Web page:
|MadSci Network: Biochemistry|
Dear Ryan, Not only is it possible for the body to emit a portion of its energy, the second law of thermodynamic requires that the human body as a machine must always be emitting some of its energy. As you may know, there are basically 5 types of energy: mechanical, chemical, electromagnetic, heat, and nuclear, and these are all utilized in the human body. I will try to address which are emitted from the human body and/or what keeps them contained within the body, starting with the easiest. The nuclei of every atom in the body are held together by the nuclear force (one of the fundamental forces of the universe), and this is contained within the body because it is almost always a more stable state for the nuclei to stay together than to come apart. The most common exception to this is probably potassium, which has a reasonable high incidence of unstable, and hence radioactive, isotopes as it is found in the body (foods like bananas have high amounts of it), and thus breaks down to emit radiation. However, although I am not a physicist I think that emitted radiation would be considered electromagnetic energy and not nuclear. Hence the body has and uses nuclear energy but doesn't really emit it because it is "contained" by atomic nuclei. Next is chemical energy. The body is constantly using chemical energy to run every reaction that ever occurs in it, and any molecules that leave the human body that were synthesized in it could be considered to be emitting that energy. For example you breathe out carbon dioxide constantly, and if the chemical energy in those molecules are used by a green plant during its respiration, then you have emitted that energy. So I would say that the physical barrier of skin that keeps your body and hence all its molecules intact is the barrier to that energy not being emitted. Next is electromagnetic energy. One thing that you often hear is how the human body has a weak electric and weak magnetic field associated with it. To the extent that we are made up of ions and thus are probably a charged object we would have a very weak electric field, and to the extent that we are a charged object subjected to the earth's magnetic field we would probably have a weak magnetic field in reponse to the earth's magnetic field, but although I don't know I would think these would have to be very weak since none of us attracts iron shavings or generates a current when we touch metal. However, we do emit electromagnetic radiation. From your physics you may remember that the spectrum of electromagnetic radiation from high energy to low energy consists of gamma rays, X-rays, ultraviolet, visible light, infrared, microwaves, and radio waves. Any physical object at any temperature emits thermal radiation, or what has been called black body radiation, and this is true for the human body. The wavelength of this radiation is determined by the temperature of the object. Given the temperature of the human body, we emit infrared radiation, and in fact infrared detectors can "see" a human body even in total darkness (in contrast, night vision instruments basically collect the tiny amounts of visible radiation that is reflected off a human body over intervals of hundreds of milliseconds and convert that into a picture, like a camera, and hence cannot work in total darkness). So we do emit electromagnetic radiation, and it is completely not contained. Next is heat energy. Heat is essentially energy transfer between objects at different temperatures, and this happens via conduction (direct contact), convection (warm air currents), and radiation. The human body emits heat energy via all three pathways, and there is really no containing it. Finally there is mechanical (kinetic and potential) energy. Kinetic energy is the displacement of an object over a distance, and as you can see every time we move our bodies we emit kinetic energy. I hope that answers your question. Feel free to email to me directly if it does not. Chris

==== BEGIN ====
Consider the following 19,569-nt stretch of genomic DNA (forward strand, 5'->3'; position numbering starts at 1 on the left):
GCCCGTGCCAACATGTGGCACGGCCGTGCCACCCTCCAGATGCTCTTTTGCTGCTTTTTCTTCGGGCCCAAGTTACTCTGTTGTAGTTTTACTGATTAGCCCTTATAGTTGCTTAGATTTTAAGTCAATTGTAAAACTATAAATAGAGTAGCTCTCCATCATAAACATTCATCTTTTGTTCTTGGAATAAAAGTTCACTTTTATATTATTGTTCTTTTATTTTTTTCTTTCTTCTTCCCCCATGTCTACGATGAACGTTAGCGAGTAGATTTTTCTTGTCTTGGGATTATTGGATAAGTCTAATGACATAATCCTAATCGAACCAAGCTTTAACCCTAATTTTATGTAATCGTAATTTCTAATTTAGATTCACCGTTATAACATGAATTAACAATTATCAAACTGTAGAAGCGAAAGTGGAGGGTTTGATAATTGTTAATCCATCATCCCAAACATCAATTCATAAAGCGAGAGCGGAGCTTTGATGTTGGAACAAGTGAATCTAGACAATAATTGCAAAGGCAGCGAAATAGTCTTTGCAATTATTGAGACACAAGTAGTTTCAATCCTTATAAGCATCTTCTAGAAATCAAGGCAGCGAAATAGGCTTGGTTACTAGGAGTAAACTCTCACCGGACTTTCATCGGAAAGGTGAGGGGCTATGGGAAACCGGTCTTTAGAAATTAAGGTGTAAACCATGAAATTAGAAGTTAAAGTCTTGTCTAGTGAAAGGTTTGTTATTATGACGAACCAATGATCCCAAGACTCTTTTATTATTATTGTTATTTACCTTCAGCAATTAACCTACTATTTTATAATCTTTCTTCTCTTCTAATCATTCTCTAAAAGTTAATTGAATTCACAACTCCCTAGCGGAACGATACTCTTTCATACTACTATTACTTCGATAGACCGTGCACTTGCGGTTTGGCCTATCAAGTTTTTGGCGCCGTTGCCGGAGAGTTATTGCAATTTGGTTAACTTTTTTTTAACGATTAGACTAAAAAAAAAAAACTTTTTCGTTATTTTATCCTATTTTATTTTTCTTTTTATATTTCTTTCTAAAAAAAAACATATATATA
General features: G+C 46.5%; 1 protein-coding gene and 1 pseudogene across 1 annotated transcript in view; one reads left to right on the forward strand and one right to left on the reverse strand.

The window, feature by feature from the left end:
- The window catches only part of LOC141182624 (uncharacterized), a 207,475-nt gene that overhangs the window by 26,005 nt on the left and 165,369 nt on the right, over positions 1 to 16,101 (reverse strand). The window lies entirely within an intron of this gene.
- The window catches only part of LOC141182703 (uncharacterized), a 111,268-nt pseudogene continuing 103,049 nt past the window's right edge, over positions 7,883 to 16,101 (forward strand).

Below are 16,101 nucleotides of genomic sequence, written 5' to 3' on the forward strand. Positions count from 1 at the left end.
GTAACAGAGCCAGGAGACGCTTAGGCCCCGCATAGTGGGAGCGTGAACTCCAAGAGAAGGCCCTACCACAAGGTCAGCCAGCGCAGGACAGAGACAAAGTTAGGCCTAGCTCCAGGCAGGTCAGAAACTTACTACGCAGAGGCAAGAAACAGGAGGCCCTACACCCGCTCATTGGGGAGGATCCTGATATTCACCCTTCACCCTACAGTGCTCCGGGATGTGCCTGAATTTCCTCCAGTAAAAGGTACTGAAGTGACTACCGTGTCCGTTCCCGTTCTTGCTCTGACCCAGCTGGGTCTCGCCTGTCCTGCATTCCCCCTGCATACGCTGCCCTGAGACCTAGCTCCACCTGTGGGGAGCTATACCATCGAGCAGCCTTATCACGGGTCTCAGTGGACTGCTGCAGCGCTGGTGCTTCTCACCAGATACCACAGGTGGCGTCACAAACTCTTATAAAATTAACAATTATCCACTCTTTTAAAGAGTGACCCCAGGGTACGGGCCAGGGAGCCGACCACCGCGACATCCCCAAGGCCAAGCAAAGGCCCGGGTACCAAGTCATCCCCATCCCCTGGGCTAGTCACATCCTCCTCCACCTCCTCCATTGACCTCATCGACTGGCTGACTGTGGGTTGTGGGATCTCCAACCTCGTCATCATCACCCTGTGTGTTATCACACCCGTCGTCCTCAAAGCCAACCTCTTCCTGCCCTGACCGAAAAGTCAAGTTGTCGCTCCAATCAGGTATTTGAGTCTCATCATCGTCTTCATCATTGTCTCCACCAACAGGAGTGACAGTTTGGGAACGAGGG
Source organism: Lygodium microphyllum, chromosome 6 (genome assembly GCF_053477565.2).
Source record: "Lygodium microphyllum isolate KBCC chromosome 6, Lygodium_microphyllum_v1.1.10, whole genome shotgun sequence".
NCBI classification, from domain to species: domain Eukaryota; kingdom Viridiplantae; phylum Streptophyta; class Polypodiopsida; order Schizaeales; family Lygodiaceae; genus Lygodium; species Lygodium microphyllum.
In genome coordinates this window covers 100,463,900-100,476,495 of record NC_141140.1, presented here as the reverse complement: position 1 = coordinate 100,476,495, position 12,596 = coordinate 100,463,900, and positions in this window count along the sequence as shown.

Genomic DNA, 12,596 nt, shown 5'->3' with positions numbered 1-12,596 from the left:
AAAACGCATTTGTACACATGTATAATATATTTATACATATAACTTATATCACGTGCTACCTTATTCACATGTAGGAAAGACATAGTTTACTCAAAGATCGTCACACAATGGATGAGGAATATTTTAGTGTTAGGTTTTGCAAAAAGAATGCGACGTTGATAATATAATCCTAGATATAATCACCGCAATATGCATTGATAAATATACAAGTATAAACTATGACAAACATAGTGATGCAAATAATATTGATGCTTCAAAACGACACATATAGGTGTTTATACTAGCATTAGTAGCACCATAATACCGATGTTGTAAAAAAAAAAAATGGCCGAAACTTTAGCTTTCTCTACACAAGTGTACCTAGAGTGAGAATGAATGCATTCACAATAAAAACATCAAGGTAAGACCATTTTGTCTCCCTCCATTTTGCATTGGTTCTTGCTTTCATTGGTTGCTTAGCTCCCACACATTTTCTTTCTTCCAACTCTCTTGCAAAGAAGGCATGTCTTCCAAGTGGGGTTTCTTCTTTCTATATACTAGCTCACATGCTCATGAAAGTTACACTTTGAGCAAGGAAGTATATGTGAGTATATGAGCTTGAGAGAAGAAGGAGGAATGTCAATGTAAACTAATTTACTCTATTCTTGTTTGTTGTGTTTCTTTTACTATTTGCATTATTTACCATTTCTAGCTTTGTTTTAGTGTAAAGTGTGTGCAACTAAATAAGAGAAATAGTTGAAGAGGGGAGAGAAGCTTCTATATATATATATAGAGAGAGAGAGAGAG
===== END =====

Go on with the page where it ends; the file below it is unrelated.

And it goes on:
Try the links in the MadSci Library for more information on Biochemistry.